I’m Too Young For This, Too
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Many of you are probably aware, but my dad suddenly and tragically passed away the second week in August.

He was 62 years old.

I lost my father the day after my 29th birthday, although I found out that he was missing the night of my birthday.

For those who don’t really understand rheumatoid arthritis, it’s commonly thought that RA is a disease that only old people get, and the resulting quip is, “You’re too young for this.”

Well, I’m too young for this, too.

My dad was too young to die.  And I am too young to have lost a parent.

But it didn’t help to hear that when I was diagnosed with RA, and it certainly doesn’t help me now.

I may be “too young for this”, but it happened, so clearly I’m not really “too young for this”.

I never anticipated that I would be diagnosed with multiple chronic illnesses at the age of 22, and I never expected to lose one of my parents before the age of 40.

When I got diagnosed with lupus and RA, I thought that was the worst thing that could ever happen.  I never imagined something that could throw me off my axis and rock me to my core more than getting sick.

But my dad dying is that worse.  It didn’t directly happen to me, but it is the worst thing that could have happened.  If there is a worse than this, I don’t want to know about it.

And I’m really struggling.

I know that my body is going to rebel.  I know I am going to flare.  It’s not a matter of if, at this point, but when.

So while I try to work through my grief, anger, and everything else that comes with it, I sit here, waiting for the next storm to blow through.  Because I know that the next storm will be within me, not outside of me.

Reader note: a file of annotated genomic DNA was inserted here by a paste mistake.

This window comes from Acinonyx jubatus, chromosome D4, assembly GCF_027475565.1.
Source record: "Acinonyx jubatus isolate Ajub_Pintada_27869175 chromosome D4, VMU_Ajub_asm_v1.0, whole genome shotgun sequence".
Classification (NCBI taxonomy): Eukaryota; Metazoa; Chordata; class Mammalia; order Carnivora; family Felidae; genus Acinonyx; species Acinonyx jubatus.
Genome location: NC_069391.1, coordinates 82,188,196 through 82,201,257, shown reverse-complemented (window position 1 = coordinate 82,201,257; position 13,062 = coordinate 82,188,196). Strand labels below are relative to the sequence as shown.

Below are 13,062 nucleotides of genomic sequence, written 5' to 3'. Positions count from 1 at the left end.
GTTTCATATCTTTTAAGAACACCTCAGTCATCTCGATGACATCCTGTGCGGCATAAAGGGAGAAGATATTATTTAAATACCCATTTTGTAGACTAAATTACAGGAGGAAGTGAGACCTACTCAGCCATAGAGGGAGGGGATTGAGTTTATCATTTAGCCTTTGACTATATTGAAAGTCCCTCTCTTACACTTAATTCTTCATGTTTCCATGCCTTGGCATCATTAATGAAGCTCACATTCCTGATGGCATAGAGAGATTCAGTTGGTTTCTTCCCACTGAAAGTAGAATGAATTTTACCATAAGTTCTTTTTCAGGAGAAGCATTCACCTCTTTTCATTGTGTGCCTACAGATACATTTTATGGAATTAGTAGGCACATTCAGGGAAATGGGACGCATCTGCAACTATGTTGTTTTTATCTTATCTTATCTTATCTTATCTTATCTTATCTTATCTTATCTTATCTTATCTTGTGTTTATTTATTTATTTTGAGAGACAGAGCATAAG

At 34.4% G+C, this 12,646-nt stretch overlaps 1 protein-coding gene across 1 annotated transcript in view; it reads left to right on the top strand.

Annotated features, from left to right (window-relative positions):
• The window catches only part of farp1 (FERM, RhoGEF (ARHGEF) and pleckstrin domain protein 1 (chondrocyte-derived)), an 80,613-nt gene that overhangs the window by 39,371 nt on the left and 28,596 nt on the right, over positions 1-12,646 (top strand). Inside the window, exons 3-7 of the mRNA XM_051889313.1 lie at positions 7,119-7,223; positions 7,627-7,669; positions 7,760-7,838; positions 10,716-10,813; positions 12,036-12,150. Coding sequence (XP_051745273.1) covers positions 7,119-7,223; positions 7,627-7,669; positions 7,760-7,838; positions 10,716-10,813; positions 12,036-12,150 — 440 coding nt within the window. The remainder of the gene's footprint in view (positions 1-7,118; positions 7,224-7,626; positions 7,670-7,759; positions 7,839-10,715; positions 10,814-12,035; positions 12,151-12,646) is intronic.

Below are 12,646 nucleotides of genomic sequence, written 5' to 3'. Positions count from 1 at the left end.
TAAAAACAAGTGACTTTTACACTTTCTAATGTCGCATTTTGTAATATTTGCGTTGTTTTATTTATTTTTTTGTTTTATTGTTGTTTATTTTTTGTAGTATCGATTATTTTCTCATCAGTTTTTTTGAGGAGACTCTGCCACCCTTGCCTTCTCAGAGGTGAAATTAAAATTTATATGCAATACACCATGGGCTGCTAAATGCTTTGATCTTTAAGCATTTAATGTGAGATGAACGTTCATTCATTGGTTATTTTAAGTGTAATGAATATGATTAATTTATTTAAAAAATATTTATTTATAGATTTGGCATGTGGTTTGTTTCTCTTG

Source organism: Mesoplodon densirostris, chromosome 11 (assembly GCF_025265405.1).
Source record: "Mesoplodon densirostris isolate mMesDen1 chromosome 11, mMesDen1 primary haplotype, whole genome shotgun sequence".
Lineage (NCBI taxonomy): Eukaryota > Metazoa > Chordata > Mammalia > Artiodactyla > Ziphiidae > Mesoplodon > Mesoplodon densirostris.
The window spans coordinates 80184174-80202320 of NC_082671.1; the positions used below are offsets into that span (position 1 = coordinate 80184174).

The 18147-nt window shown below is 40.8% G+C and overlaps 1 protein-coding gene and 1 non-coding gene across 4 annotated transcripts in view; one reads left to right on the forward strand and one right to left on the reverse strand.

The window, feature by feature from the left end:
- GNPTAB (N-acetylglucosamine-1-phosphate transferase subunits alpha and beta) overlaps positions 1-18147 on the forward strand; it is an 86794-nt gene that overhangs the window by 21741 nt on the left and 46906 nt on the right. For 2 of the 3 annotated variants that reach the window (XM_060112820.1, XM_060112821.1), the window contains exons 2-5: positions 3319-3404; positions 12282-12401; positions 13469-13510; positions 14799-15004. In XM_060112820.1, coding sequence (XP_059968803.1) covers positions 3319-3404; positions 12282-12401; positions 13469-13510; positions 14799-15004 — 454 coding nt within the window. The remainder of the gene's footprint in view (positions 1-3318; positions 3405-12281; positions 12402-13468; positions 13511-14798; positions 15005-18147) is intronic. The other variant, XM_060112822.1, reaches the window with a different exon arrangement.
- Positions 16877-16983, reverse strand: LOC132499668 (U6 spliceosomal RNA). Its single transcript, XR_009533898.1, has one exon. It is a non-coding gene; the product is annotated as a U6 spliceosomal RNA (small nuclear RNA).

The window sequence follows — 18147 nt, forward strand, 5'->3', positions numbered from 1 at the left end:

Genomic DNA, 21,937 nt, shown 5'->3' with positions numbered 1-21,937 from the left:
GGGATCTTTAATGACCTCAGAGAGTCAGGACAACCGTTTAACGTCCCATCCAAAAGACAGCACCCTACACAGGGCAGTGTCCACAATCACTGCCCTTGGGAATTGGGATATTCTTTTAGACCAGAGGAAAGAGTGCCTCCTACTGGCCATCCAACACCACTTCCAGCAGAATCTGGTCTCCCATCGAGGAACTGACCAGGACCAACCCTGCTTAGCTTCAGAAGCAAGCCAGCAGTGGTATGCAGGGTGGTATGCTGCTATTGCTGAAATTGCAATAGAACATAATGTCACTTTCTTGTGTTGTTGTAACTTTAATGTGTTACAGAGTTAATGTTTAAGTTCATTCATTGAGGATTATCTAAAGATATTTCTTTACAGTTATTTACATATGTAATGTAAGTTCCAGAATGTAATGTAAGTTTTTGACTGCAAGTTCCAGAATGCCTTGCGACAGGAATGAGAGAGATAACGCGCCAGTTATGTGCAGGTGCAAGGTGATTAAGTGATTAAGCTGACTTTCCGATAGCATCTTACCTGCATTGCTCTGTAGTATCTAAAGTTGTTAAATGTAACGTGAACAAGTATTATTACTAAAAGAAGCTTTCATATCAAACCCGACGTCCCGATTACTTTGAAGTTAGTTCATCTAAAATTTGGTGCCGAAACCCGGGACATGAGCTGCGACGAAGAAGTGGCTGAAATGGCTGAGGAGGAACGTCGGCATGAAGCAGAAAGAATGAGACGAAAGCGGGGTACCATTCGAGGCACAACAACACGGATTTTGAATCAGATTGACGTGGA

When I was growing up, I always got along better with adults than with kids my own age.

I’ve been called an old soul.

My RA diagnosis definitely brought that idea into reality.  And I think my dad’s death plays into that a little bit, too.

Things have been piled on my plate that no one should ever have to deal with, let alone someone my age.

And oddly enough, I guess I was under the naïve impression that because of everything I have had to deal with, with my health, that maybe I was immune to the other tragedies that can happen in life.

Maybe not immune forever, but immune for right now.

But I’ve learned that we are never immune.  No matter what you’ve been through, there can always be more, and there can always be worse.

So while I attempt to practice self care, it’s a little hard to just not care.

I don’t want to be dead.  That’s definitely not what I want.  But I want to withdraw from the world until someone understands my pain, illness and otherwise.

It seems like adding insult to injury.  I feel like I have been through a lot in the last several years.  I deserve a break from catastrophe.

Through all of this, I’ve learned that there are many people who have lost a parent at a young age.  For many of these people, I had no idea that they had lost a parent.  To me, they seemed so normal and well-adjusted that I could never have imagined them going through something like that.

Maybe someday, that will be me.

Right now I’m not okay.  Hopefully someday I will be.

But I never have been, and will never be, “too young for this”.

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10 comments on “I’m Too Young For This, Too

  1. Rob says:

    Hello Leslie,

    I just read your article and wanted to express my sympathies over the loss of your father. My father passed away unexpectedly in late September 2001 while on vacation with my mother. I was in my early 30’s then while he was in his late 60’s. Life has continued with its various ups and downs (mostly ups!), but I’ve found it difficult to leave that time completely behind me. I To help cope, I keep him in my thoughts as often as possible and spend as much time as I can with my mother. As time goes by I hope things get better for you and your family.

  2. Leslie Rott moderator author says:

    Thank you Rob for sharing your story with me. It is always good to hear that life can move on in some ways after a tragedy like this. And I like your coping strategies.